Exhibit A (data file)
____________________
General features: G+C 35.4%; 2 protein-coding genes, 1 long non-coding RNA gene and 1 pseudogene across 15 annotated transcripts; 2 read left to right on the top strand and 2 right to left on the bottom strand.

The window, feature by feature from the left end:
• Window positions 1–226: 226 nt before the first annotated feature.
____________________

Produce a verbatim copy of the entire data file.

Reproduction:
General features: G+C 35.4%; 2 protein-coding genes, 1 long non-coding RNA gene and 1 pseudogene across 15 annotated transcripts; 2 read left to right on the top strand and 2 right to left on the bottom strand.

The window, feature by feature from the left end:
• Window positions 1–226: 226 nt before the first annotated feature.